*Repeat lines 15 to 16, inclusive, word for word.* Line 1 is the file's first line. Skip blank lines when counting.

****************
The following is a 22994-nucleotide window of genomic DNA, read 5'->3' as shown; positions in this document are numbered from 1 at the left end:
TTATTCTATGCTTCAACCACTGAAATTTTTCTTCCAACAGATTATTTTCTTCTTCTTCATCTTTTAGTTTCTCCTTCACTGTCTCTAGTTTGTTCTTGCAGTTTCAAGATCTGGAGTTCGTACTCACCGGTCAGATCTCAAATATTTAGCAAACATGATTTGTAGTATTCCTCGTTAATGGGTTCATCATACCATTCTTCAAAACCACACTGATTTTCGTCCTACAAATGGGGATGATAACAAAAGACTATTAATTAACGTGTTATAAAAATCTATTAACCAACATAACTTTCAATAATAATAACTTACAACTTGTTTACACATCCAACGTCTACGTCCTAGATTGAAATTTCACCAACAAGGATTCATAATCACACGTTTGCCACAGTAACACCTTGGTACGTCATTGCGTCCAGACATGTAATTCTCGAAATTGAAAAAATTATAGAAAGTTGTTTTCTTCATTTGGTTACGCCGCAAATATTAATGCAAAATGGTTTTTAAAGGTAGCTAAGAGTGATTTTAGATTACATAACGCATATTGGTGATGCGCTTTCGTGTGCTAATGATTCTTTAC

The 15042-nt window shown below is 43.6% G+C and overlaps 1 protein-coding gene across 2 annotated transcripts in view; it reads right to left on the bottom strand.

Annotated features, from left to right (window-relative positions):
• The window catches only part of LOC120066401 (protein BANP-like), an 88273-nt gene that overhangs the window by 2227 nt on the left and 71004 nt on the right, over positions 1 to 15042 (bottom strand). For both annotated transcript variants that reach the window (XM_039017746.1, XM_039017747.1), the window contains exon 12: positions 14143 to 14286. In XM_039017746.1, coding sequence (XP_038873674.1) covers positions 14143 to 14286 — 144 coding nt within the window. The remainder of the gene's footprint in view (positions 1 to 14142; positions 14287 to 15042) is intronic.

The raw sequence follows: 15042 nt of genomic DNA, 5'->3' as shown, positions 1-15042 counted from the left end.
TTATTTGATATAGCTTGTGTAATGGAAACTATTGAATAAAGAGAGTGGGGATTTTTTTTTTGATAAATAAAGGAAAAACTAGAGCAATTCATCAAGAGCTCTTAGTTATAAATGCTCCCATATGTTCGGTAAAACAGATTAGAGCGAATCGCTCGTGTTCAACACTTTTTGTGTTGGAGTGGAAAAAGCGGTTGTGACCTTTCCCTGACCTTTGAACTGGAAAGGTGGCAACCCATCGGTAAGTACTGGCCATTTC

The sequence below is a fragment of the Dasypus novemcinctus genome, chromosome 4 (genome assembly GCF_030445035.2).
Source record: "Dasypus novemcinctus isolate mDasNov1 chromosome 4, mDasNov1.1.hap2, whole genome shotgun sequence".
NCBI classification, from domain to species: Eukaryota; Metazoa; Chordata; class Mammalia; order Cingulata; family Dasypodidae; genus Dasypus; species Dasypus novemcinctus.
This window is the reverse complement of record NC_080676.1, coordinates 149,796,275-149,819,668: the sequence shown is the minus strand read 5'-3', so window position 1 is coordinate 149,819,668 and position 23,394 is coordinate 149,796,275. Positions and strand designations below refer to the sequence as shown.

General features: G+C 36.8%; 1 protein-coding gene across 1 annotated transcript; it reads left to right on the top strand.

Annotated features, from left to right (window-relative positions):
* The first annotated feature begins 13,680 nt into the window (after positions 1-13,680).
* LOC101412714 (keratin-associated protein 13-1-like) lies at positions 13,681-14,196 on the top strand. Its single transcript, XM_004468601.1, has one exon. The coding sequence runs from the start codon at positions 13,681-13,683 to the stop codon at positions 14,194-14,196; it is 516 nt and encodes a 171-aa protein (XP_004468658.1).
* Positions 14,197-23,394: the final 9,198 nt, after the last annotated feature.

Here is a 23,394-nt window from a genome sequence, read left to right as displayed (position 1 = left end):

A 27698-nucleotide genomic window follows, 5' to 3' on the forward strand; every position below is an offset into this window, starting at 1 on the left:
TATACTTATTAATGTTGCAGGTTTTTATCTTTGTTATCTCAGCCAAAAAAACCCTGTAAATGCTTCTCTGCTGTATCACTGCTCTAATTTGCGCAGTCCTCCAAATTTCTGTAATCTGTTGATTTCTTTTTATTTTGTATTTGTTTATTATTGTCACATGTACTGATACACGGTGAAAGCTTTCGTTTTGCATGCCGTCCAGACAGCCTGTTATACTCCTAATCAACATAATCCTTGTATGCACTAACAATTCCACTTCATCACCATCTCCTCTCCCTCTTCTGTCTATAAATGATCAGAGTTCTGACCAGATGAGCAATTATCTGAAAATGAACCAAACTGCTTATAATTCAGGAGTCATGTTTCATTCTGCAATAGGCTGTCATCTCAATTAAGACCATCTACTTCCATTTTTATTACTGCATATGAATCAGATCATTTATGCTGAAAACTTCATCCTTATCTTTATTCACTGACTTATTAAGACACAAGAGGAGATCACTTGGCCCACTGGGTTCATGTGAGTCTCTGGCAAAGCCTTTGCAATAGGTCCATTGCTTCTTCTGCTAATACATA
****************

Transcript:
* LOC101412714 (keratin-associated protein 13-1-like) lies at positions 13,681-14,196 on the top strand. Its single transcript, XM_004468601.1, has one exon. The coding sequence runs from the start codon at positions 13,681-13,683 to the stop codon at positions 14,194-14,196; it is 516 nt and encodes a 171-aa protein (XP_004468658.1).
* Positions 14,197-23,394: the final 9,198 nt, after the last annotated feature.